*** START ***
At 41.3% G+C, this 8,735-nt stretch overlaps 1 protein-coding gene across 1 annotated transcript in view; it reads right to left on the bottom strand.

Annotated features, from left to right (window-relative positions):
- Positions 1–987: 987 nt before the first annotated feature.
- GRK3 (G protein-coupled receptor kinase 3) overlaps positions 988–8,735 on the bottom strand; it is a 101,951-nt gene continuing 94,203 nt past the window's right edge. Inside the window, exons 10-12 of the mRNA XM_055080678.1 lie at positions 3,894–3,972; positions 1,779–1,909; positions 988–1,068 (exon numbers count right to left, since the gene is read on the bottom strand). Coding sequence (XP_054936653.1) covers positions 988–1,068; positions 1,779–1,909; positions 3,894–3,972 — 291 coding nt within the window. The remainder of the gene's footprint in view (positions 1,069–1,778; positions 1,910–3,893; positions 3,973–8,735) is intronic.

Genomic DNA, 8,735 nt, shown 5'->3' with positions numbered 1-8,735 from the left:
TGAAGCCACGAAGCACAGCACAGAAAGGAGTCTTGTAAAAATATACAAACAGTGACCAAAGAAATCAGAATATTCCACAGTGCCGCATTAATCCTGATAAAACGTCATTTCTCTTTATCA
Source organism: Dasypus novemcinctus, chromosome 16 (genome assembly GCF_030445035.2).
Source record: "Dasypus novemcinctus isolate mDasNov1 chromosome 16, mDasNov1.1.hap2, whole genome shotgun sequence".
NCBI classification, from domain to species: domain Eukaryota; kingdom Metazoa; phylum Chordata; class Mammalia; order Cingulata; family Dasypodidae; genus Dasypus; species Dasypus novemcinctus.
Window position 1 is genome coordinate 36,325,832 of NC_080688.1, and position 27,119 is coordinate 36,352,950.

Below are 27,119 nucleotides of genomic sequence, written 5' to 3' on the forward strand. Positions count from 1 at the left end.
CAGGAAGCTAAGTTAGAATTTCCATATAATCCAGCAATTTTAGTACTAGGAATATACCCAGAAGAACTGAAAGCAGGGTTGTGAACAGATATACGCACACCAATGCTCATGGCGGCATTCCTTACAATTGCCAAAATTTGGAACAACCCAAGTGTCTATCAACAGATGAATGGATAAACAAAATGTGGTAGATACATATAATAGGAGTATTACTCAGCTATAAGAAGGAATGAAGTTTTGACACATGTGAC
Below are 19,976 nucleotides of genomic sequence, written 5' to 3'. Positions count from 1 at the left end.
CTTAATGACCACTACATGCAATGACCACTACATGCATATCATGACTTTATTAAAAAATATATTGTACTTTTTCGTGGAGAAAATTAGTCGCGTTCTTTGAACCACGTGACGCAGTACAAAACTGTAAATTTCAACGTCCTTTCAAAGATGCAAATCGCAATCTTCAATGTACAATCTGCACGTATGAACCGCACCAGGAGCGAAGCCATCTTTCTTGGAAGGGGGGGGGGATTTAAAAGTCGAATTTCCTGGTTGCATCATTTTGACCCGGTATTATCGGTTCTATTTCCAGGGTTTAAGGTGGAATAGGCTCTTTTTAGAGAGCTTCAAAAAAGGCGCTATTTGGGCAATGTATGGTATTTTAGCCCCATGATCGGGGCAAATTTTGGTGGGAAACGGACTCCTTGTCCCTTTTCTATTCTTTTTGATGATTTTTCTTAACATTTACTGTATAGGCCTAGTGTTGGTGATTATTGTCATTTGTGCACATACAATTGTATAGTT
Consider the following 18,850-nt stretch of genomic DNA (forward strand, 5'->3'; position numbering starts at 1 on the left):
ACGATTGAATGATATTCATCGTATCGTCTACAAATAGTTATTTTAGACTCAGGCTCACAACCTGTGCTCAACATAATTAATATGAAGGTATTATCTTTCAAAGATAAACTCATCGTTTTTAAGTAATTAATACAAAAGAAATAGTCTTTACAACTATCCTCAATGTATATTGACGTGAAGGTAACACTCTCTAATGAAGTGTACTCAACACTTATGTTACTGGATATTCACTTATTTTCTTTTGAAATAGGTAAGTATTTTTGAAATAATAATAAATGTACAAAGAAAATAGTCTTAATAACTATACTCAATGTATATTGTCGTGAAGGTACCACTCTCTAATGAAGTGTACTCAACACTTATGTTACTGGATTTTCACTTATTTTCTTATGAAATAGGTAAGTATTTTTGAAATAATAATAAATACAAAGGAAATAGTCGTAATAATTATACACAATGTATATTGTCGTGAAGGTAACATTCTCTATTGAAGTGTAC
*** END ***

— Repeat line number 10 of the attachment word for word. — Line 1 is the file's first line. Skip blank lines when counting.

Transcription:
Window position 1 is genome coordinate 36,325,832 of NC_080688.1, and position 27,119 is coordinate 36,352,950.